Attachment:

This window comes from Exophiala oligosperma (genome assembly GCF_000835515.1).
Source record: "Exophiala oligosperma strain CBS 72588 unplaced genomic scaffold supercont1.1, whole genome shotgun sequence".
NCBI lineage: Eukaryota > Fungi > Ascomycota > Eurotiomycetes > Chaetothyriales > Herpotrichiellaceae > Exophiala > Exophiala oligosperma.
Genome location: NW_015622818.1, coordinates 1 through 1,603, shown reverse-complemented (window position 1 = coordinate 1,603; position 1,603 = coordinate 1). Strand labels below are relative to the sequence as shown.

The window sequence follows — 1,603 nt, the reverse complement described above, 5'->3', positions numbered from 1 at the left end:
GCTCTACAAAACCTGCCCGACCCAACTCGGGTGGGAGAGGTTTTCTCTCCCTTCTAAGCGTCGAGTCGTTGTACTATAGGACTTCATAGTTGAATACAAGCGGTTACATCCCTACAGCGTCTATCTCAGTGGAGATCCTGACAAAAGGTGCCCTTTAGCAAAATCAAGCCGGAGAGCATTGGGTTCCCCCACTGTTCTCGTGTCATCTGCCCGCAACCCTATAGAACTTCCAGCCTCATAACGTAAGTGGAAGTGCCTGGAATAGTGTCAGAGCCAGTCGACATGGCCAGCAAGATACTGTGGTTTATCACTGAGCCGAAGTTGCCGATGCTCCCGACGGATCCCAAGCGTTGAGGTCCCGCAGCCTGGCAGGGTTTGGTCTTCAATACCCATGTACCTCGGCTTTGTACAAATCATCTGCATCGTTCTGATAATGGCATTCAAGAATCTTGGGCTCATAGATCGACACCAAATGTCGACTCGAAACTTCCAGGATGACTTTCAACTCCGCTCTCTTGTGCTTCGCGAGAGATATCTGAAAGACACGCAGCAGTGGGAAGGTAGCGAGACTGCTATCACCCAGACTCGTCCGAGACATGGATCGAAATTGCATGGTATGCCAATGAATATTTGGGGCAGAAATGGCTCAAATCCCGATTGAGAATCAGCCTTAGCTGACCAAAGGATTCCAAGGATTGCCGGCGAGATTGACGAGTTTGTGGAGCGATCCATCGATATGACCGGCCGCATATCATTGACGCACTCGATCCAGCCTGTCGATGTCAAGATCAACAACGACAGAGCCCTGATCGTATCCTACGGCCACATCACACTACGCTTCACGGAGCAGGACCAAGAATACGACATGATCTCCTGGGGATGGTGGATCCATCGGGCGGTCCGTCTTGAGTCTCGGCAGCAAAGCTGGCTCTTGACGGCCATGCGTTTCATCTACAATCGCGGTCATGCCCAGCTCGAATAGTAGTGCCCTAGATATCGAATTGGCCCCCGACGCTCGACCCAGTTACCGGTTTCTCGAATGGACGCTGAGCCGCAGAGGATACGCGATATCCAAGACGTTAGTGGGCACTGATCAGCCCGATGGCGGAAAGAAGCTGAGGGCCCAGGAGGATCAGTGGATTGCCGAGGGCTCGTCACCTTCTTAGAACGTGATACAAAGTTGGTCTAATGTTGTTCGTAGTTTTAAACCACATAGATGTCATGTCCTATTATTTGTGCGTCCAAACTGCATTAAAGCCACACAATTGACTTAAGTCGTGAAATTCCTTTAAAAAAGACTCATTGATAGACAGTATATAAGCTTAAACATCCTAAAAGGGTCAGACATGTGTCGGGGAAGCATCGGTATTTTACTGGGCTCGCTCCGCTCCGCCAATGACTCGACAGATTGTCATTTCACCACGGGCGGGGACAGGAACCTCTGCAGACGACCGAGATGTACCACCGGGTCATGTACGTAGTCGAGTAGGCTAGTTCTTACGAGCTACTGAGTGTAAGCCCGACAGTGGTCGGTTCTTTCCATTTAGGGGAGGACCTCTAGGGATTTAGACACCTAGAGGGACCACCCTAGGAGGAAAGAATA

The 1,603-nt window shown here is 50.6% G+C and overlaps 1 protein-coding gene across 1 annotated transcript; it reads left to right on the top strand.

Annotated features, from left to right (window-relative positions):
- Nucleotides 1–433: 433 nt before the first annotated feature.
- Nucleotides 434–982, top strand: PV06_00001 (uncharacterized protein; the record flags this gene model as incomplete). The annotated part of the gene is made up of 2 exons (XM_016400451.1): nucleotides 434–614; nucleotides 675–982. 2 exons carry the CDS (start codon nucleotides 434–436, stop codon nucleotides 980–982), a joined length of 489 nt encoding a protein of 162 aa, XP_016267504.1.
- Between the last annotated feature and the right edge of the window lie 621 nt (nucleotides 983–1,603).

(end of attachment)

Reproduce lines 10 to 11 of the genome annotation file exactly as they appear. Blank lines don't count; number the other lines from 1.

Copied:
- Nucleotides 434–982, top strand: PV06_00001 (uncharacterized protein; the record flags this gene model as incomplete). The annotated part of the gene is made up of 2 exons (XM_016400451.1): nucleotides 434–614; nucleotides 675–982. 2 exons carry the CDS (start codon nucleotides 434–436, stop codon nucleotides 980–982), a joined length of 489 nt encoding a protein of 162 aa, XP_016267504.1.
- Between the last annotated feature and the right edge of the window lie 621 nt (nucleotides 983–1,603).